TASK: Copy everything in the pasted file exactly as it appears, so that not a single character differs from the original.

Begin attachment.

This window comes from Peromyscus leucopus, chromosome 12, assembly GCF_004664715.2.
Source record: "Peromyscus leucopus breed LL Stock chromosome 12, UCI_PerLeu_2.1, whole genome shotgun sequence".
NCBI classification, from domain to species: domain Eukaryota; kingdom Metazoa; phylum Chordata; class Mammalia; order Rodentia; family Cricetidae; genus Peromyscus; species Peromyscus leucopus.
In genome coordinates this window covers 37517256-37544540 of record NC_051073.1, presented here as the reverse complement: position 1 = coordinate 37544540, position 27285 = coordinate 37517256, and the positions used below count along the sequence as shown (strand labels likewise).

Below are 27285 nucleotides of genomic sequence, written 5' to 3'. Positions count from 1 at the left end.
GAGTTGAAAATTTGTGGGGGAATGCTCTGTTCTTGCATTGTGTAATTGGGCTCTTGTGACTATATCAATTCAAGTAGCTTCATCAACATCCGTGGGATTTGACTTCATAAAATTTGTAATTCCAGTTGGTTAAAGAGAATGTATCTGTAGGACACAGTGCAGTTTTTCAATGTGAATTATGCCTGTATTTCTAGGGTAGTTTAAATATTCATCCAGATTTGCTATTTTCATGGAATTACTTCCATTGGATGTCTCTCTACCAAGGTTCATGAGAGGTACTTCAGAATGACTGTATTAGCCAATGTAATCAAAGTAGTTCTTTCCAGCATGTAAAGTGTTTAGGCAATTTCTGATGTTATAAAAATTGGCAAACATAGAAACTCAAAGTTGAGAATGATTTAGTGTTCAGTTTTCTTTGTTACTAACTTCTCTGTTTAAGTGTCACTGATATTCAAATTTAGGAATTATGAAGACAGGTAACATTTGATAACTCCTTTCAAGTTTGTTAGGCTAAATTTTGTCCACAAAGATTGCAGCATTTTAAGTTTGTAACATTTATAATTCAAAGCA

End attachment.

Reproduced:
This window comes from Peromyscus leucopus, chromosome 12, assembly GCF_004664715.2.
Source record: "Peromyscus leucopus breed LL Stock chromosome 12, UCI_PerLeu_2.1, whole genome shotgun sequence".
NCBI classification, from domain to species: domain Eukaryota; kingdom Metazoa; phylum Chordata; class Mammalia; order Rodentia; family Cricetidae; genus Peromyscus; species Peromyscus leucopus.
In genome coordinates this window covers 37517256-37544540 of record NC_051073.1, presented here as the reverse complement: position 1 = coordinate 37544540, position 27285 = coordinate 37517256, and the positions used below count along the sequence as shown (strand labels likewise).

Below are 27285 nucleotides of genomic sequence, written 5' to 3'. Positions count from 1 at the left end.
GAGTTGAAAATTTGTGGGGGAATGCTCTGTTCTTGCATTGTGTAATTGGGCTCTTGTGACTATATCAATTCAAGTAGCTTCATCAACATCCGTGGGATTTGACTTCATAAAATTTGTAATTCCAGTTGGTTAAAGAGAATGTATCTGTAGGACACAGTGCAGTTTTTCAATGTGAATTATGCCTGTATTTCTAGGGTAGTTTAAATATTCATCCAGATTTGCTATTTTCATGGAATTACTTCCATTGGATGTCTCTCTACCAAGGTTCATGAGAGGTACTTCAGAATGACTGTATTAGCCAATGTAATCAAAGTAGTTCTTTCCAGCATGTAAAGTGTTTAGGCAATTTCTGATGTTATAAAAATTGGCAAACATAGAAACTCAAAGTTGAGAATGATTTAGTGTTCAGTTTTCTTTGTTACTAACTTCTCTGTTTAAGTGTCACTGATATTCAAATTTAGGAATTATGAAGACAGGTAACATTTGATAACTCCTTTCAAGTTTGTTAGGCTAAATTTTGTCCACAAAGATTGCAGCATTTTAAGTTTGTAACATTTATAATTCAAAGCA